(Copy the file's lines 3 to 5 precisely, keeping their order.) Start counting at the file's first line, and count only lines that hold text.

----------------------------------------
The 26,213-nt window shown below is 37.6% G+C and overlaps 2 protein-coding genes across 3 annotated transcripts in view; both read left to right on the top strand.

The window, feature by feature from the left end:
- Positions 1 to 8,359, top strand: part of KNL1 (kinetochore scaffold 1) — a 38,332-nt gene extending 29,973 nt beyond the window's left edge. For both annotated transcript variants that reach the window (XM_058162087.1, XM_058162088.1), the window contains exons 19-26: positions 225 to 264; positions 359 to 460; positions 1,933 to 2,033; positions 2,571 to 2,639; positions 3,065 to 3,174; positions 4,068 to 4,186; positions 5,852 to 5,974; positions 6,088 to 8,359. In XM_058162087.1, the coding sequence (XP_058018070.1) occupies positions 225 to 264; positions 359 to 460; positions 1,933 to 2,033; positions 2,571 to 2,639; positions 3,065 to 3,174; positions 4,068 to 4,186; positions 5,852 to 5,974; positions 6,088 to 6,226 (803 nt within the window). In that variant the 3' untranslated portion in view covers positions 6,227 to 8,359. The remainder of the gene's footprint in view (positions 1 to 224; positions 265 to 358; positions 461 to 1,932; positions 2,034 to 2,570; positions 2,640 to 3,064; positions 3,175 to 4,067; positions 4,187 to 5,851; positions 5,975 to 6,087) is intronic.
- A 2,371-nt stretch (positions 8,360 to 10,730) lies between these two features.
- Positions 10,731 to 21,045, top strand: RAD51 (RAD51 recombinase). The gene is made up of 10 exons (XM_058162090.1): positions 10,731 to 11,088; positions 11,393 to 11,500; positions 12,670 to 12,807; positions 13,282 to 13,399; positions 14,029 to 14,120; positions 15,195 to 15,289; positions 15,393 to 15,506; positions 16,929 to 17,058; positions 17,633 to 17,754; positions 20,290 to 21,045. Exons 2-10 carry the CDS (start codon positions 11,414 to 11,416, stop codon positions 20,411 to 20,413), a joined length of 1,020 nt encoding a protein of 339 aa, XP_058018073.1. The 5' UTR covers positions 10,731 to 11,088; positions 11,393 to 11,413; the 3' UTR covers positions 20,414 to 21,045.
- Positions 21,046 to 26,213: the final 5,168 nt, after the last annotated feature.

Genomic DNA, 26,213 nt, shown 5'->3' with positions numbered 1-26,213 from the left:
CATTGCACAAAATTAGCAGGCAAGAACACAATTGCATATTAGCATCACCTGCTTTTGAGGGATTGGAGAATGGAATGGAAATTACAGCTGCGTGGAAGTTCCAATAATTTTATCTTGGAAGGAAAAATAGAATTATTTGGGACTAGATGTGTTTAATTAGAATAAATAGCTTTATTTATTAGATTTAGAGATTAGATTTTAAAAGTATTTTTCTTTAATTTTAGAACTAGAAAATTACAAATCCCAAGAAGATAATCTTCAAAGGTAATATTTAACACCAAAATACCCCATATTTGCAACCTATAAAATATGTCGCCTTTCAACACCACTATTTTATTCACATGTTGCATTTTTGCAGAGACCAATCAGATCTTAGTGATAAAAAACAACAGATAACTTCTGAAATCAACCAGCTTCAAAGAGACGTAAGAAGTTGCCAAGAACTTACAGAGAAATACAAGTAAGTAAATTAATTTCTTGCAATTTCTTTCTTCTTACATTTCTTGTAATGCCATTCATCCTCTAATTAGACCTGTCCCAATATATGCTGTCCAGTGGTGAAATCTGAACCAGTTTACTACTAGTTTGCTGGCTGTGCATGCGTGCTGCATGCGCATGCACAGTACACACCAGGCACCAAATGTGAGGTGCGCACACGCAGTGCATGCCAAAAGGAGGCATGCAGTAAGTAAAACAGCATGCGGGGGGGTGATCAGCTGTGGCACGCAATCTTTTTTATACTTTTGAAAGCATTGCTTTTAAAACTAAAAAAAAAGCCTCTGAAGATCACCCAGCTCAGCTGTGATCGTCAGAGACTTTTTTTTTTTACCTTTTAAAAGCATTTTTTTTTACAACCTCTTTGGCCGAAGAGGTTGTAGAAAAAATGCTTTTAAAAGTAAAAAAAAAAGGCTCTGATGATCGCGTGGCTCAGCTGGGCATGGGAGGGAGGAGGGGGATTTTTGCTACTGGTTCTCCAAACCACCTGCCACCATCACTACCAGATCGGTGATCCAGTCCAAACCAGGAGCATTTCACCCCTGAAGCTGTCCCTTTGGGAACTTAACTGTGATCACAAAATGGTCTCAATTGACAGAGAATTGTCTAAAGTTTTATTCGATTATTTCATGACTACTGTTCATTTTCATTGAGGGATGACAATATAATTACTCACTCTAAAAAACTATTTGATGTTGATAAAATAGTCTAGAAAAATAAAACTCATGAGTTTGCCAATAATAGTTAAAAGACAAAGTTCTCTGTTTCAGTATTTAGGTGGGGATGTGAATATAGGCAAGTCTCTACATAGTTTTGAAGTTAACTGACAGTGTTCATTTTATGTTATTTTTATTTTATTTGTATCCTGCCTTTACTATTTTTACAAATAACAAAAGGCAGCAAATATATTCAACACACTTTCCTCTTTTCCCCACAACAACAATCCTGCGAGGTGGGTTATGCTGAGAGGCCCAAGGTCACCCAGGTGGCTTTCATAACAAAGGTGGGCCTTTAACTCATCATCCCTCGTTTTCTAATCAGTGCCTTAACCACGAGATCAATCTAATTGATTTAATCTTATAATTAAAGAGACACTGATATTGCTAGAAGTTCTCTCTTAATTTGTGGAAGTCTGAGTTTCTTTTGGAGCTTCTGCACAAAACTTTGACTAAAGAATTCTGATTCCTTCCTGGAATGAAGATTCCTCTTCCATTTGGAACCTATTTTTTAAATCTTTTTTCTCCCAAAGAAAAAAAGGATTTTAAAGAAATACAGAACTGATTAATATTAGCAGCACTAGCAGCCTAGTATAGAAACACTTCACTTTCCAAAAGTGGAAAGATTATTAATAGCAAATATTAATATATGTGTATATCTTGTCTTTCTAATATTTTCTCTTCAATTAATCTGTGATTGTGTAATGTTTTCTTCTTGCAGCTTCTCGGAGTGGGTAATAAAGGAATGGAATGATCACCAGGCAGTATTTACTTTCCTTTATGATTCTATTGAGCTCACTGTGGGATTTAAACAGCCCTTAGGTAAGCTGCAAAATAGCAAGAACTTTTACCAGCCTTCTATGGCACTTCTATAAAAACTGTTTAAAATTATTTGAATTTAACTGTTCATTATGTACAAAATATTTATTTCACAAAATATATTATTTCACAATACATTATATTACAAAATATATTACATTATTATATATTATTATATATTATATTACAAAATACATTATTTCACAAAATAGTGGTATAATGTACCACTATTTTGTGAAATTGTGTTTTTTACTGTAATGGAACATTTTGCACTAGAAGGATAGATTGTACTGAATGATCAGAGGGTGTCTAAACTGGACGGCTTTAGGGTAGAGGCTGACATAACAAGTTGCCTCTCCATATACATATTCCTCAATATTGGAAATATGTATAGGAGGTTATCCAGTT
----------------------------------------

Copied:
- Positions 1 to 8,359, top strand: part of KNL1 (kinetochore scaffold 1) — a 38,332-nt gene extending 29,973 nt beyond the window's left edge. For both annotated transcript variants that reach the window (XM_058162087.1, XM_058162088.1), the window contains exons 19-26: positions 225 to 264; positions 359 to 460; positions 1,933 to 2,033; positions 2,571 to 2,639; positions 3,065 to 3,174; positions 4,068 to 4,186; positions 5,852 to 5,974; positions 6,088 to 8,359. In XM_058162087.1, the coding sequence (XP_058018070.1) occupies positions 225 to 264; positions 359 to 460; positions 1,933 to 2,033; positions 2,571 to 2,639; positions 3,065 to 3,174; positions 4,068 to 4,186; positions 5,852 to 5,974; positions 6,088 to 6,226 (803 nt within the window). In that variant the 3' untranslated portion in view covers positions 6,227 to 8,359. The remainder of the gene's footprint in view (positions 1 to 224; positions 265 to 358; positions 461 to 1,932; positions 2,034 to 2,570; positions 2,640 to 3,064; positions 3,175 to 4,067; positions 4,187 to 5,851; positions 5,975 to 6,087) is intronic.
- A 2,371-nt stretch (positions 8,360 to 10,730) lies between these two features.
- Positions 10,731 to 21,045, top strand: RAD51 (RAD51 recombinase). The gene is made up of 10 exons (XM_058162090.1): positions 10,731 to 11,088; positions 11,393 to 11,500; positions 12,670 to 12,807; positions 13,282 to 13,399; positions 14,029 to 14,120; positions 15,195 to 15,289; positions 15,393 to 15,506; positions 16,929 to 17,058; positions 17,633 to 17,754; positions 20,290 to 21,045. Exons 2-10 carry the CDS (start codon positions 11,414 to 11,416, stop codon positions 20,411 to 20,413), a joined length of 1,020 nt encoding a protein of 339 aa, XP_058018073.1. The 5' UTR covers positions 10,731 to 11,088; positions 11,393 to 11,413; the 3' UTR covers positions 20,414 to 21,045.